Along with mint tea, souks and tagines, snake charming was to me quintessentially Moroccan, and I was desperate to see a ‘performance’.
An antarctic experience involving whales, kayaks and life-changing adventure. In other words, the usual.
It was a cool morning in Tanzania, and my husband and I rose a little earlier than most to sneak into the sheltered kitchen and grab coffee before the breakfast rush. The tents were beginning to stir, but we had a few minutes alone to enjoy the first of the sun’s rays, the squawking of unnamed birds, and to stares of the giraffes nearby.
Our first photo competition of 2015 was all about wildlife. Anything with fur, feathers, scales or skin was fair game (you know, in a non-hunting way). Maybe the credit should go to all the attractive animals out there in the world, but this month saw some of the most spectacular shots we’ve ever received.
Experiencing wild animals can be such a fabulous highlight of your travel experience. However, wild animals used in entertainment may be experiencing unseen cruelty or abuse. How would you know? How could you help?
Did I expect to be able to climb Mt Kinabalu to watch the sun rise? Never. Was I planning on joining orangutans for breakfast? Probably not. But then these experiences and more were typical of my unexpected highlights in Borneo.
I chose Borneo for my next Intrepid trip because I loved the thought of seeing amazing wildlife, staying in traditional villages and I was prepared to give the mountain climb a go, but what I didn’t anticipate was just how much of a buzz I would get from exploring this fascinating land.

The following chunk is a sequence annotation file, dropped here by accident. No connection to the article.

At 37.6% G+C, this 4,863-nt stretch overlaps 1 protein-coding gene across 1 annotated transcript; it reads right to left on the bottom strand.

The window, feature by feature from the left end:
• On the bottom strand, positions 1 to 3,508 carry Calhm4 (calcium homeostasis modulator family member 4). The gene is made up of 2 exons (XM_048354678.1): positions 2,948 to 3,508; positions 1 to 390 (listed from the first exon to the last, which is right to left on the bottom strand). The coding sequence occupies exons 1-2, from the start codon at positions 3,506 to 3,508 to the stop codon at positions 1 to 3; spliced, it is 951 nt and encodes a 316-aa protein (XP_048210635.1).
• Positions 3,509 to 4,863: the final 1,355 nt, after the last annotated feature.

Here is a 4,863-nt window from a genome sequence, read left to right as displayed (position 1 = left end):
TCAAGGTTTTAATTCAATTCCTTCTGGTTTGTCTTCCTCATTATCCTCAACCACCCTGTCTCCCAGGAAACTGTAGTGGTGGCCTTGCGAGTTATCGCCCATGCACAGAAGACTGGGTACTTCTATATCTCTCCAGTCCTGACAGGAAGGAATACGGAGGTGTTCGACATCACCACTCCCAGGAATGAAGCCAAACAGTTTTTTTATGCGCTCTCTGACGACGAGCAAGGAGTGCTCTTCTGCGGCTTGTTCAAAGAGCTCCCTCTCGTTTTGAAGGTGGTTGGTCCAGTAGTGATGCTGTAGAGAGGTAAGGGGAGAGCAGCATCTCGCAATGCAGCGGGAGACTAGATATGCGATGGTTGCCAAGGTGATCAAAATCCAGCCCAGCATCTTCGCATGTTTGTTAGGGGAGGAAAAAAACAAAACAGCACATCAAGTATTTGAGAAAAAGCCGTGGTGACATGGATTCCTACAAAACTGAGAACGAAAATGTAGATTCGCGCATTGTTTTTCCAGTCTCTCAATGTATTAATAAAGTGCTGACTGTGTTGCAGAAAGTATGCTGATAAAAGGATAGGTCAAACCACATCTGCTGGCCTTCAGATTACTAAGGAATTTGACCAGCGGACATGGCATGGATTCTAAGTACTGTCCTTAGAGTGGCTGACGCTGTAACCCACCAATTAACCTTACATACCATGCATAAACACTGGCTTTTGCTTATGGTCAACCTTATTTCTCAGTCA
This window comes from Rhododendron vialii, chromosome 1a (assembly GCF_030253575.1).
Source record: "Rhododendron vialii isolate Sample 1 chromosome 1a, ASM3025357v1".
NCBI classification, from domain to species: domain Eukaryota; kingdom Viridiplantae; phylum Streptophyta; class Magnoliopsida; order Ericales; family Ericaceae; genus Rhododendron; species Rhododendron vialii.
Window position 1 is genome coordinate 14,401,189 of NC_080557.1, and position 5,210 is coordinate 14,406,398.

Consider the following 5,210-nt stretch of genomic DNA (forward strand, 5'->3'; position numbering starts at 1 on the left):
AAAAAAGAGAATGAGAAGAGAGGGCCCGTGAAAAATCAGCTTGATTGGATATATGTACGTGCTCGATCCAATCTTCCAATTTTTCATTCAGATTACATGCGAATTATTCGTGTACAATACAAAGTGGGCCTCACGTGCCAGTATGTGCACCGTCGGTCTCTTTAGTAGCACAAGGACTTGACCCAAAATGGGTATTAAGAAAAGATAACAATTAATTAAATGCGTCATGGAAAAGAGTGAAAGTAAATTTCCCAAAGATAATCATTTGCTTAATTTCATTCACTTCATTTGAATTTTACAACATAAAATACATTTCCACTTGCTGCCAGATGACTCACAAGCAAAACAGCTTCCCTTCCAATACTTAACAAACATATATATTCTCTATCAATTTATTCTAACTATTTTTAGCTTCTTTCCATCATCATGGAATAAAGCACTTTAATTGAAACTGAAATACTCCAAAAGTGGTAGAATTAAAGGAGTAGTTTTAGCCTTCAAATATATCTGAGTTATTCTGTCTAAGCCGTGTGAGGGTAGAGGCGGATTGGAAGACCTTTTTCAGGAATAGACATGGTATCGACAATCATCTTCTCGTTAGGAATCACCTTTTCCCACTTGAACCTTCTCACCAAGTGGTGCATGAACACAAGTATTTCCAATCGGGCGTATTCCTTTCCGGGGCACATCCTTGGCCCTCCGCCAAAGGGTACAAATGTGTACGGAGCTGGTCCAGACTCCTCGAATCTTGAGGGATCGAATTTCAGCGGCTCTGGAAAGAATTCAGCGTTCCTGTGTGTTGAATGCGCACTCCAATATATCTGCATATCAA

The term ‘trip of a lifetime’ gets bandied about a lot these days, possibly too freely, but for Lee Bethune travelling to the Galapagos Islands lived up to the expectations that comes with such an assured claim…
“Over 1000km west of the mainland of Ecuador, I thought there would have to be something special and there was… it was the Galapagos Islands.
On average, three rhinos a day are being killed in South Africa – all because of a lie…
Rhinos are hunted down thanks to the mistaken belief that their horns possess properties that detoxify the body and can therefore cure anything from a hangover to serious illnesses such as cancer. And if there was evidence to support such beliefs – you may as well chew your fingernails!
Intrepid staff and travellers are a very passionate lot; unafraid to speak up about ethical and social justice issues they may be confronted with during their travels.
Just imagine the Galapagos…with no majestic giant tortoise, no quizzical looking blue footed boobies, no sea lions taking over the park benches on the water front, or no dinosaur-like marine iguanas sun-baking on the rocks.
It’s a scary thought – but if not for one action 50 years ago, that’s how the Galapagos Islands could be now.